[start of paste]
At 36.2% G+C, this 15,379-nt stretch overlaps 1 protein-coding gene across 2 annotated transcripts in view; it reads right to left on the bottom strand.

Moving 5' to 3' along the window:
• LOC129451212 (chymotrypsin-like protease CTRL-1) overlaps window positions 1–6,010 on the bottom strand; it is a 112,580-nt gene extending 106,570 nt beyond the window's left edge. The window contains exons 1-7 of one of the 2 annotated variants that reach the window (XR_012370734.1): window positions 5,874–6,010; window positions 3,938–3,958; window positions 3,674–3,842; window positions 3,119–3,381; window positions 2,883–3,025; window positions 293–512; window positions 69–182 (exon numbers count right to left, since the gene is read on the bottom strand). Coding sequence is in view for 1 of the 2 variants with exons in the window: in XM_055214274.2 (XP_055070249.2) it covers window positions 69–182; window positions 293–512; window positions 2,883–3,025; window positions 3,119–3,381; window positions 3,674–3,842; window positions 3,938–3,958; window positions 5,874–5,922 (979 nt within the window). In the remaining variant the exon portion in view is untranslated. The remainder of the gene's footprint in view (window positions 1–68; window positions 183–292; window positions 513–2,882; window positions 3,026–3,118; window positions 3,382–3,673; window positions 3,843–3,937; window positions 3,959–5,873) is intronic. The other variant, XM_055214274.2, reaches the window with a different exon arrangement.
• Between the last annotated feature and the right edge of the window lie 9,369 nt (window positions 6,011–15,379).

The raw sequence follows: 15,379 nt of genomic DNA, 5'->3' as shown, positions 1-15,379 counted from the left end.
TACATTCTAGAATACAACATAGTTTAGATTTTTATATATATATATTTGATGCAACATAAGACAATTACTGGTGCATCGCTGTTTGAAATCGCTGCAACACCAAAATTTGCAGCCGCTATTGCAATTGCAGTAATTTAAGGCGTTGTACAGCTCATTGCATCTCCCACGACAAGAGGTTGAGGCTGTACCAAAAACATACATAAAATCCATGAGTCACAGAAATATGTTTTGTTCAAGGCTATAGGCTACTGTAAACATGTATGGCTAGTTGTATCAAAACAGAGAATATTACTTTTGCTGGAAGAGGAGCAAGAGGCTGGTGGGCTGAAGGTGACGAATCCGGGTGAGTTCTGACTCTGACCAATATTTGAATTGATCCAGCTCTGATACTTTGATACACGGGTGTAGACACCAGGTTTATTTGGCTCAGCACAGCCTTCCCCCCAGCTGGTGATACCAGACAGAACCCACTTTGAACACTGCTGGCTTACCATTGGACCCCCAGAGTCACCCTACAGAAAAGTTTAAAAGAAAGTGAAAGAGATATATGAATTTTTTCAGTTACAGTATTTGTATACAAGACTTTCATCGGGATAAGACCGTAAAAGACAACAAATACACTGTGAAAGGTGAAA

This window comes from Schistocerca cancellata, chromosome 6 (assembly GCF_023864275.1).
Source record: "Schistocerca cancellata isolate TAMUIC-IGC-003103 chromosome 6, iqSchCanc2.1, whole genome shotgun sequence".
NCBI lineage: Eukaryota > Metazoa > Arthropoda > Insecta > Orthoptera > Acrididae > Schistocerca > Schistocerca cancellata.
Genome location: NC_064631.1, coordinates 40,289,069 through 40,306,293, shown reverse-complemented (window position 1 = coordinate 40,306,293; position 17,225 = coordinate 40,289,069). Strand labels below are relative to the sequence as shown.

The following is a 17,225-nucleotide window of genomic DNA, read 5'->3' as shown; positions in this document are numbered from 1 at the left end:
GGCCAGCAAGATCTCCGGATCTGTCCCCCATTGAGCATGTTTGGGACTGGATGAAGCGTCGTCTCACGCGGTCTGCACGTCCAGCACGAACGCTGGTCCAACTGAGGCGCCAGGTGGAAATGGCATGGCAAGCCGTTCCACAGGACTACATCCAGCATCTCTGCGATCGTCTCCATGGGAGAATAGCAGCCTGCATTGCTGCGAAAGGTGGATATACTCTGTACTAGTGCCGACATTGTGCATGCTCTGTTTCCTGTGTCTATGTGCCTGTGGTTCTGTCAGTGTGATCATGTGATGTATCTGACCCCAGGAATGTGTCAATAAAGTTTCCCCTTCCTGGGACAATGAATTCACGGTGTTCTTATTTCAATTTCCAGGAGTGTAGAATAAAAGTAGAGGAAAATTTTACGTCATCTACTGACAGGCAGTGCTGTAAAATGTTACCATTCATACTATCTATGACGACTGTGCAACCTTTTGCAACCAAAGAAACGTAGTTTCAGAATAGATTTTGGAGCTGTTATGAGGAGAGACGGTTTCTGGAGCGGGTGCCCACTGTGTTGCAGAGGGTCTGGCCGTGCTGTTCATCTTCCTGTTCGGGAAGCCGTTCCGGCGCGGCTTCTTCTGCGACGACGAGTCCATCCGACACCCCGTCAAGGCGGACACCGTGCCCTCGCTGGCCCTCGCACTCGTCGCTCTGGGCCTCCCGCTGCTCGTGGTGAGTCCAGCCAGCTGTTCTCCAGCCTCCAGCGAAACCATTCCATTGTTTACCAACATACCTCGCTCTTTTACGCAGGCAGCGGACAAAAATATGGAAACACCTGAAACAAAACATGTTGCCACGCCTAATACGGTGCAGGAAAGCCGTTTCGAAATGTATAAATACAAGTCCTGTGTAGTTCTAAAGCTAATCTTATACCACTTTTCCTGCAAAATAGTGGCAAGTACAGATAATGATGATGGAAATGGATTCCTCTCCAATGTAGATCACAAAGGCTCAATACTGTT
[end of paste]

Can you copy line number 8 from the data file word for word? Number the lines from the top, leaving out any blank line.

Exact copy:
Source record: "Schistocerca cancellata isolate TAMUIC-IGC-003103 chromosome 6, iqSchCanc2.1, whole genome shotgun sequence".